Jacques-Pierre de Taffanel de la Jonquière, Marquis de la Jonquière
|Jacques-Pierre de Taffanel de la Jonquière, Marquis de la Jonquière|
|Born||18 April 1685|
|Died||17 March 1752 (aged 66)|
Quebec, New France
|Occupation||Governor General of New France|
In 1746, he sailed on the famous and ill-fated Duc d'Anville Expedition.
As Governor General, he was considered to be a good administrator if not the bravest of men in the political and economic upheavals of the time. The opposite was true of his naval career where his twenty-nine campaigns and nine combats showed a man of great courage.
It is widely believed that de la Jonquière personally profited from the monopoly which governed the fur trade at the time, even though his administrative position should have caused him to abstain from that type of commercial activity. He did use his considerable military skills to build up the military strength of New France in the face of an increasing British threat.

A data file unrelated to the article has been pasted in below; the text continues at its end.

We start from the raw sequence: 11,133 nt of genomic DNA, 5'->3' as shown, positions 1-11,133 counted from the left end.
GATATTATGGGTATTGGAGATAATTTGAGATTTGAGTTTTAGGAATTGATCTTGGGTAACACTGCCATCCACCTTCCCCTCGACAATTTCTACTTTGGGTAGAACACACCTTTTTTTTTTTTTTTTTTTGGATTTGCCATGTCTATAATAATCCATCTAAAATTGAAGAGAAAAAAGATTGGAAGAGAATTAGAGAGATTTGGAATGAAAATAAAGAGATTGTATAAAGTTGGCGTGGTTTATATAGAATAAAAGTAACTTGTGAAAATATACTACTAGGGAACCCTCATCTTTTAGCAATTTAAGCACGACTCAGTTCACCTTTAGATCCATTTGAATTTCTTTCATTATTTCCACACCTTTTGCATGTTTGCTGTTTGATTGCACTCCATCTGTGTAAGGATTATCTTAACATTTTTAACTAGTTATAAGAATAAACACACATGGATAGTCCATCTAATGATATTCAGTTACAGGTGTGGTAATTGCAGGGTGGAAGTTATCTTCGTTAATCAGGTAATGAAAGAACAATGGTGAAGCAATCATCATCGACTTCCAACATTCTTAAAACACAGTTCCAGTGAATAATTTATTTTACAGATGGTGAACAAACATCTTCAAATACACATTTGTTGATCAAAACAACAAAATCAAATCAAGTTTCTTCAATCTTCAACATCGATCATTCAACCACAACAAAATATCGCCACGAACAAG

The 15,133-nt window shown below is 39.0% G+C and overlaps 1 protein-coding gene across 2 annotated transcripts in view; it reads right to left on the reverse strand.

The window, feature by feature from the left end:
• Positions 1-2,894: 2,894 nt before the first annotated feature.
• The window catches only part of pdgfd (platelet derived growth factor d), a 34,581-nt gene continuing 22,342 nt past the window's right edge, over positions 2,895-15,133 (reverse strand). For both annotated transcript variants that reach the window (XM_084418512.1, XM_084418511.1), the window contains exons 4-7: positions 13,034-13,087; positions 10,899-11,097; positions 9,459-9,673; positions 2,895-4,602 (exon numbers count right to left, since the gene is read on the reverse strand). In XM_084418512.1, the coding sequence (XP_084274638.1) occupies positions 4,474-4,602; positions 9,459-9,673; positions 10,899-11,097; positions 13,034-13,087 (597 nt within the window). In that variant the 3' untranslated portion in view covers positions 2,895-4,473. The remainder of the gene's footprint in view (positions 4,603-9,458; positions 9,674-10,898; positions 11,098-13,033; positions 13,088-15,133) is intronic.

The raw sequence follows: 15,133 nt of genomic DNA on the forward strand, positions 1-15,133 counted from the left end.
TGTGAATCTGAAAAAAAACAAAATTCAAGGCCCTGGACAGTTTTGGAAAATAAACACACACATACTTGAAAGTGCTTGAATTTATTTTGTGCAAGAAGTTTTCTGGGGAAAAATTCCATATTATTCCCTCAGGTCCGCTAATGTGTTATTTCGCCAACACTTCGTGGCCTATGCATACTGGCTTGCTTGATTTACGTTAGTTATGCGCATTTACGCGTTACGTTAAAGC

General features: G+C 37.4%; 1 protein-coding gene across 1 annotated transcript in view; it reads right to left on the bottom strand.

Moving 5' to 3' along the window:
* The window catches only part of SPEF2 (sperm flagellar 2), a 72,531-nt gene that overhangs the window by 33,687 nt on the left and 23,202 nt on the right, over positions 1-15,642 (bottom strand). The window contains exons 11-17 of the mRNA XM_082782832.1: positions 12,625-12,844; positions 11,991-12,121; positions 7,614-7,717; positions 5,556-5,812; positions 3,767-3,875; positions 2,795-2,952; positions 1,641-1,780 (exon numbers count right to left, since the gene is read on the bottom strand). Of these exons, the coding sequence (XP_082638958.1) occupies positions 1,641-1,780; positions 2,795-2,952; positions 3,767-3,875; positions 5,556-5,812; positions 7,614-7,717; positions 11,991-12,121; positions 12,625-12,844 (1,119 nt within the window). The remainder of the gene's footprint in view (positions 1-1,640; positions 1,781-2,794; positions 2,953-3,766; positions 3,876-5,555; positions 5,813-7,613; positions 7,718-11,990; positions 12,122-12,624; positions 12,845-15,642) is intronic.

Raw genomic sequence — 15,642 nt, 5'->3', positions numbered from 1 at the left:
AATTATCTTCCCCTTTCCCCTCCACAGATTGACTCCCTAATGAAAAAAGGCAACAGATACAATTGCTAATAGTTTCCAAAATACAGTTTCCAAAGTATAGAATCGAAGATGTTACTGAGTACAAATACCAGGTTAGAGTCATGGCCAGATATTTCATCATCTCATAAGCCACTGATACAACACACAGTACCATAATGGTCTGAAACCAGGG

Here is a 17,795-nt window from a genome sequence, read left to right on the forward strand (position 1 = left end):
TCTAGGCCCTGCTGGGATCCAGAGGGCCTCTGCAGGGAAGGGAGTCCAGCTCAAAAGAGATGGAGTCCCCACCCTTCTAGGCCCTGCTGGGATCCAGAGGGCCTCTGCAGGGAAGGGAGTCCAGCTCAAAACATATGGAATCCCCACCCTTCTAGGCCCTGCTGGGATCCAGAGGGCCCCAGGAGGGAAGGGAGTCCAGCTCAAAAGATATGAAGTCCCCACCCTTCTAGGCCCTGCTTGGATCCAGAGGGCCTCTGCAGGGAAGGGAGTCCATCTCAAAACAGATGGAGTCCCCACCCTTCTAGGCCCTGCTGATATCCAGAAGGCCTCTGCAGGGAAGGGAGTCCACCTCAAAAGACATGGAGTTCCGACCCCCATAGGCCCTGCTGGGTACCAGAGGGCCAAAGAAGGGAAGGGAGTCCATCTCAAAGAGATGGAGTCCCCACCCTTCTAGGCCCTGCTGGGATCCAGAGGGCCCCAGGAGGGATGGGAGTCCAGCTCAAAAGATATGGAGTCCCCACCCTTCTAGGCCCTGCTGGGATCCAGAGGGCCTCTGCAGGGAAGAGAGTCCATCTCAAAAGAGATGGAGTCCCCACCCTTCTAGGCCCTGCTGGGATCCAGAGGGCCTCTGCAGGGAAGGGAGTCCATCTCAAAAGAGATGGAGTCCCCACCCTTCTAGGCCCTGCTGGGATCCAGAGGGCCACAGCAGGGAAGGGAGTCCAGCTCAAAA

- Fort Rouillé - Toronto Fort he established (1750).
- Fort Beauséjour - Fort in Acadia at the head of the Bay of Fundy (1750).
- Fort Beauharnois which was renamed la Jonquière to recognize the Marquis (1750).
- Fort Le Jonquière - a new fort on the Saskatchewan Rivers named after him (1751).
- Fort Beauharnois - a fort in Minnesota (rebuilt in 1750 and named Fort la Jonquière in honour of him)
- Taillemite, Étienne (1974). "Taffanel de la Jonquière, Jacques-Pierre de, Marquis de la Jonquière". In Halpenny, Francess G. Dictionary of Canadian Biography. III (1741–1770) (online ed.). University of Toronto Press.
Comte de La Galissonnière
| Governor General of New France
Le Marquis Duquesne
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